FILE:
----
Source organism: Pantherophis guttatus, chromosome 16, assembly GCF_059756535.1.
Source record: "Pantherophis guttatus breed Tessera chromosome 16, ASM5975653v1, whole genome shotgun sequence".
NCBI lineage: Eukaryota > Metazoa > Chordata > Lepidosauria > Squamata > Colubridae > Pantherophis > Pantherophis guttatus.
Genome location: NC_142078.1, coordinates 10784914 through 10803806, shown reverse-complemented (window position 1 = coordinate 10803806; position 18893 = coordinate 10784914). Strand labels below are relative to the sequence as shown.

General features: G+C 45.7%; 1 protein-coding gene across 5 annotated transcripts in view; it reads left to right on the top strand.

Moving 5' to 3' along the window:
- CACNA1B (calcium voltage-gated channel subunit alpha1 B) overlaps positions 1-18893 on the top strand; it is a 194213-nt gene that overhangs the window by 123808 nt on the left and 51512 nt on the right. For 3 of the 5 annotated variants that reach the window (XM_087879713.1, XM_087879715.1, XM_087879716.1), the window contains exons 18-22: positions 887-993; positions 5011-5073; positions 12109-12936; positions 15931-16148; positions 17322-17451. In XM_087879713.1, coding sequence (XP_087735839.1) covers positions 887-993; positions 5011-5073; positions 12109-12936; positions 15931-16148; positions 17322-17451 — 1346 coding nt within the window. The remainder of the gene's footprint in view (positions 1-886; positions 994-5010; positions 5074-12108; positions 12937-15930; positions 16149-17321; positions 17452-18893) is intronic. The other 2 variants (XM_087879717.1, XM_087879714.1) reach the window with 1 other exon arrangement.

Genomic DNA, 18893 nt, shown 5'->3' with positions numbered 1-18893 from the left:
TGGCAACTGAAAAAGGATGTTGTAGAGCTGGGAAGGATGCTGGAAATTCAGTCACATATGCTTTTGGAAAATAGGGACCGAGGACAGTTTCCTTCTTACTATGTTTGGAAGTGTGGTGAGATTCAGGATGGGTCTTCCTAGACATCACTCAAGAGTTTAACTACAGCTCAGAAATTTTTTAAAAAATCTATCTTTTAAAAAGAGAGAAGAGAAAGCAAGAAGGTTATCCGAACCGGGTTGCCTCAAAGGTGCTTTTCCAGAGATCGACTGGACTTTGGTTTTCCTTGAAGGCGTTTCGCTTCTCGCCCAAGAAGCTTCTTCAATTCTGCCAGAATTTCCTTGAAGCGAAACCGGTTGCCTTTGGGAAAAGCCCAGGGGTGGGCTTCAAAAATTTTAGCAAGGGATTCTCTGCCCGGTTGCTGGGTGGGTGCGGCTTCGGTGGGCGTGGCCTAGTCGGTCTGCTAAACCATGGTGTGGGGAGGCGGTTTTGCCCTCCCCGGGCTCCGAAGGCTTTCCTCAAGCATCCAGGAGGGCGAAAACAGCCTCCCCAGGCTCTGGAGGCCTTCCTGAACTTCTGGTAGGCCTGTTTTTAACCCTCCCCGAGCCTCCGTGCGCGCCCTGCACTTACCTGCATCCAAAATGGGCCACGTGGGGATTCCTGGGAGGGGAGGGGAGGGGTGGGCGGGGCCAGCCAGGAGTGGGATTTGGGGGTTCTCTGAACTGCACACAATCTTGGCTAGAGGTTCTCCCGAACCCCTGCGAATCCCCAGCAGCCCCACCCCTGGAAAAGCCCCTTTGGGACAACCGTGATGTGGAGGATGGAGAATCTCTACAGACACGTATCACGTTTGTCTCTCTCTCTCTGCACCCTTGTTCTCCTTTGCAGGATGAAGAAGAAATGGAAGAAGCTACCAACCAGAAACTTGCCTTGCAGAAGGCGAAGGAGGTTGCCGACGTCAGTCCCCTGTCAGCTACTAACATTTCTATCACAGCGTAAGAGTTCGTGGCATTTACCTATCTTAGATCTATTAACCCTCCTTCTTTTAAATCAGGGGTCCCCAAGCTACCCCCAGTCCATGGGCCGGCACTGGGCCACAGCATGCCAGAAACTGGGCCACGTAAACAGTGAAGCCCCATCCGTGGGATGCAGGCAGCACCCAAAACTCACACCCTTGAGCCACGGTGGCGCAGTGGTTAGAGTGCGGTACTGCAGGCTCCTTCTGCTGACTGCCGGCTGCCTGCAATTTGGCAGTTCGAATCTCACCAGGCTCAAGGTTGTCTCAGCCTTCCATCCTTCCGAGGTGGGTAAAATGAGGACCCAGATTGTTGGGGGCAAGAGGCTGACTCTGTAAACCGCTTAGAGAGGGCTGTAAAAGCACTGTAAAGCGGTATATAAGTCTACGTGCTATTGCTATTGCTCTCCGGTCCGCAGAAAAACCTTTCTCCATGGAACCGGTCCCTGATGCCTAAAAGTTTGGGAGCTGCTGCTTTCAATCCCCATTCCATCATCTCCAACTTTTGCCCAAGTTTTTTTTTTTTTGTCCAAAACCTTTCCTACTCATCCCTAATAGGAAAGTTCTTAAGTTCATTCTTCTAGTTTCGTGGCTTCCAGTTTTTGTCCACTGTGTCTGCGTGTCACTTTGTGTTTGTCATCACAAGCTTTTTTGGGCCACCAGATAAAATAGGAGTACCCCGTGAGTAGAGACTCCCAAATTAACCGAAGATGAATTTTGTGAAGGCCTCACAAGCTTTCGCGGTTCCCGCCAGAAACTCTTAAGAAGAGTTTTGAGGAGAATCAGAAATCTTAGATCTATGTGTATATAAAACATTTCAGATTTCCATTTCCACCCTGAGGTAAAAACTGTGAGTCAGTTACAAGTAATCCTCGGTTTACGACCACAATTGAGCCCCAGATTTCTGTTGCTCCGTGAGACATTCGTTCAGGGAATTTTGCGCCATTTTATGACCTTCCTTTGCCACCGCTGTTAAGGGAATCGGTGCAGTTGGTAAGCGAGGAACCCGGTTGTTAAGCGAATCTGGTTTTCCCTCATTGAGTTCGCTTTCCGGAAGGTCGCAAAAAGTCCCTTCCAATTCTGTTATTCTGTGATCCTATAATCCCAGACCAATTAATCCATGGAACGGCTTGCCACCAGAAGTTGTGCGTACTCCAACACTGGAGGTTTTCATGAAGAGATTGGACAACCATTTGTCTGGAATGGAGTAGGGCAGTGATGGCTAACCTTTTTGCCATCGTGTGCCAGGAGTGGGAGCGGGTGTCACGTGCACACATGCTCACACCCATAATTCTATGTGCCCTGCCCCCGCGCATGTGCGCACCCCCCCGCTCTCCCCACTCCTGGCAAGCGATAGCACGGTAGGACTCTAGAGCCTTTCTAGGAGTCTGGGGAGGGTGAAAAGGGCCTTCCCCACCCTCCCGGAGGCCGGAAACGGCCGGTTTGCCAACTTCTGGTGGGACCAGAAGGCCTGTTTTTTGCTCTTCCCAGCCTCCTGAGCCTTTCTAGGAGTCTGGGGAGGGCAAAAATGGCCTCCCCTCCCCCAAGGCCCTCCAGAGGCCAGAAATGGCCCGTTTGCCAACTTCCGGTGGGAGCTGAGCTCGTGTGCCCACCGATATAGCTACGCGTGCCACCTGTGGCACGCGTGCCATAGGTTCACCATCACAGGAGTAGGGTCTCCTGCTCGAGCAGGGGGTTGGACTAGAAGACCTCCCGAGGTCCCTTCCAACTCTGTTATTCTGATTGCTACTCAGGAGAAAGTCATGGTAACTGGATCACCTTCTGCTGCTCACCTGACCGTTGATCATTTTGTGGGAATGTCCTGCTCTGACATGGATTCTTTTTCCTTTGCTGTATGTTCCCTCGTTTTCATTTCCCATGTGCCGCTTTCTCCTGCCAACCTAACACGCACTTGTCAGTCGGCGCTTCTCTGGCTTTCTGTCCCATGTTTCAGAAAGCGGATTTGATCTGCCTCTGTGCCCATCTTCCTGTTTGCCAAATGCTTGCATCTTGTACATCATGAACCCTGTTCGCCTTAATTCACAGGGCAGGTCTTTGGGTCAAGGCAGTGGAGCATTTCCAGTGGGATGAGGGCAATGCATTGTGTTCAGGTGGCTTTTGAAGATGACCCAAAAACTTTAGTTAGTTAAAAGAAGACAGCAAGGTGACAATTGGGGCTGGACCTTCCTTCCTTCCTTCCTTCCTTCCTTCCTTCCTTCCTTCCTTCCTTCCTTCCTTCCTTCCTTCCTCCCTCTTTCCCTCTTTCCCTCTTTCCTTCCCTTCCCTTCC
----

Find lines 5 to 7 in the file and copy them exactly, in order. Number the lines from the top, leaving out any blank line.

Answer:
General features: G+C 45.7%; 1 protein-coding gene across 5 annotated transcripts in view; it reads left to right on the top strand.

Moving 5' to 3' along the window:
- CACNA1B (calcium voltage-gated channel subunit alpha1 B) overlaps positions 1-18893 on the top strand; it is a 194213-nt gene that overhangs the window by 123808 nt on the left and 51512 nt on the right. For 3 of the 5 annotated variants that reach the window (XM_087879713.1, XM_087879715.1, XM_087879716.1), the window contains exons 18-22: positions 887-993; positions 5011-5073; positions 12109-12936; positions 15931-16148; positions 17322-17451. In XM_087879713.1, coding sequence (XP_087735839.1) covers positions 887-993; positions 5011-5073; positions 12109-12936; positions 15931-16148; positions 17322-17451 — 1346 coding nt within the window. The remainder of the gene's footprint in view (positions 1-886; positions 994-5010; positions 5074-12108; positions 12937-15930; positions 16149-17321; positions 17452-18893) is intronic. The other 2 variants (XM_087879717.1, XM_087879714.1) reach the window with 1 other exon arrangement.